Moreover, numerous testimonies by speleologists attest to the hallucinogenic character of caves, where the cold, humidity, obscurity and the absence of sensory markers facilitate visual and auditory hallucinations. Caves could therefore have had a double role, the aspects of which were fundamentally linked: they could facilitate hallucinatory visions and make it possible to enter into contact with the spirits through the walls. 

The power of images

From this point of view, the role of images was properly a vital one. Like Aladdin’s lamp, it was loaded with power and allowed one to accede directly to the supernatural world. This could explain a characteristic of palaeolithic art, the discontinuous character of the representations, the presence of composite creatures which are both human and animal, as well as of animals belonging to different species or belonging to the realm of the fantastic, and the images of animals individualized through precise features, and floating on the walls, often without a ground-line, nor any respect for gravity, in the absence of any frame or surrounding decor. The elementary geometric lines evoke, for many of them, those perceived in the various stages of transe, which explains that they are common to cave art hugely distant in time, as one can see in European parietal art, as well as in space, for instance the Cueva de las Manos in Patagonia.

Besides animal pictures and geometric signs, the will to enter into contact with the spirit-forces of the subterranean world may have manifested itself in three other, distinct fashions:

First of all, the bone splinters planted in the cracks in the walls which remind of practices done all over the world. Finger tracings and, in a broader sense, indeterminate tracings, could participate of the same logic. In their case, the goal was not to recreate a reality but to obtain a direct contact with the forces underlying the rock, maybe by non-initiated individuals who participated in the rites in their own ways. Imprints of negative hands allowed one to go even further. When one put one’s hand on the wall and projected paint onto the hand, the hand melded into the rock with which it shared the color, red or black. The hand disappeared metaphorically into the wall, thus establishing a connection with the spirit world. Some, maybe the sick, or children during rites of passage, could then benefit directly from the forces of the beyond. Seen this way, the presence of hands belonging to very young children, such as at Gargas, in the Upper Pyrénées, no longer seems so extraordinary.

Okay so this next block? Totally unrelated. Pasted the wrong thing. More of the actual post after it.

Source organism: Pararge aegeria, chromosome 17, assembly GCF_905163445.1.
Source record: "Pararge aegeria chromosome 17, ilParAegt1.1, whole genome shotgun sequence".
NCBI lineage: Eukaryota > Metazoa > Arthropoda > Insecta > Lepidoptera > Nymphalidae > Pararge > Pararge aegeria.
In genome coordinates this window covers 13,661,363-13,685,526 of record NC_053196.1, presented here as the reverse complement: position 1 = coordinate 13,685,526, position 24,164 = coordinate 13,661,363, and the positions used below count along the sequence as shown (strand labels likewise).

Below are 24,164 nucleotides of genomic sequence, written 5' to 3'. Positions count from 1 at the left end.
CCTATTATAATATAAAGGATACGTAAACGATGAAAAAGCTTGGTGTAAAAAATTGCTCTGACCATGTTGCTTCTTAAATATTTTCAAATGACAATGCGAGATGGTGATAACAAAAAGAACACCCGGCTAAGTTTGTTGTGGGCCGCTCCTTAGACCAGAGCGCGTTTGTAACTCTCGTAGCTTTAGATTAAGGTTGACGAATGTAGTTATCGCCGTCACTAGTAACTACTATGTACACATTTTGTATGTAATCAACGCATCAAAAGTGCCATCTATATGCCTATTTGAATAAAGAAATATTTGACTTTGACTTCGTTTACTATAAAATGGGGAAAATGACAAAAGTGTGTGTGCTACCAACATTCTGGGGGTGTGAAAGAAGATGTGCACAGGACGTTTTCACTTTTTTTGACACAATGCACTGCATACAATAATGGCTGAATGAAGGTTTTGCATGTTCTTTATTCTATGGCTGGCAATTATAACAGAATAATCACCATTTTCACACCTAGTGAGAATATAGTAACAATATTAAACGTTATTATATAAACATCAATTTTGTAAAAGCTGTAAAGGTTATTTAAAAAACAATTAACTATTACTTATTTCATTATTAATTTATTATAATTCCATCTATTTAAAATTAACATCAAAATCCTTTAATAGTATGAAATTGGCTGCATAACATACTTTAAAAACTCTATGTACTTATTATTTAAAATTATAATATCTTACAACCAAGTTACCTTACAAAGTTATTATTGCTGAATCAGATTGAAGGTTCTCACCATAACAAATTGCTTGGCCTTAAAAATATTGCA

That an important part of palaeolithic art may have existed within a reference framework to shamanism seems therefore a very likely theory. This of course doesn’t mean that all the images of this art are the result of visions, or that they all pursue the same goal. For instance, paintings made in a large hall will probably have quite a different meaning from those that can be found inside a narrow diverticula where one person alone could have squeezed herself in. The latter may relate to our own ethnological knownledge about art, a quest after visions, or a determination to advance as far as possible inside earth. The spectacular paintings which are present in the vaster spaces may have had, by contrast, a didactic and pedagogic purpose, and have served as props in ceremonies and rites. Traditional thought is never simple. 

Jean Clottes

Translated from the French by Anne-Marie de Grazia

Go to the original article on the site

The shamanic journey

In a symbolic approach, a man (or a woman) seeks to establish a relation, a direct contact with supernatural spirits « with the goal of best managing some aleatory aspects of a social group’s economy. » The shaman « communicates with the spirits when he is in a state of transe, but also by the means of dreams and visions. […] A state of transe is reached by way of various rituals generally associated with rythmic and repetitive musical elements which alter the consciousness of the shaman» who may engage in dancing, be thrown into fits of shaking, of screaming, or into particular gesticulations… This state of excitement is generally followed by a transe, manifesting itself as a collapse into inertia resulting from the shamanic journey into the spirit world.

Shamanism is a quasi universal phenomenon. Kirchner first connected parietal art with shamanism, followed by Lommel, then Clottes and Lewis-Williams who bolstered this thesis with the results of neurophysiological research which has decomposed shamanic transe into three major stages, which generally follow each other, but can also be simultaneous :

  • stage 1 : a vision of geometric forms which glimmer, move, may inflate, contract, float…
  • stage 2 : these shapes change themselves into objects loaded with religious or emotional meaning idiosyncratic to the subject of the transe (zigzags can become snakes, for instance).
  • stage 3 : the subject is attracted in a sorte of vortex the walls of which are covered with geometric forms, persons and animals. At the end of the tunnel, where a bright light is seen, these images are projected in the beyond and the subject feels that he is able to fly and to transform himself into an animal – these being the most frequently attested experiences of transe.

Florian Berouet, from: Chamanisme et Ecriture

Translated by Anne-Marie de Grazia

Go to the original article on CAIRN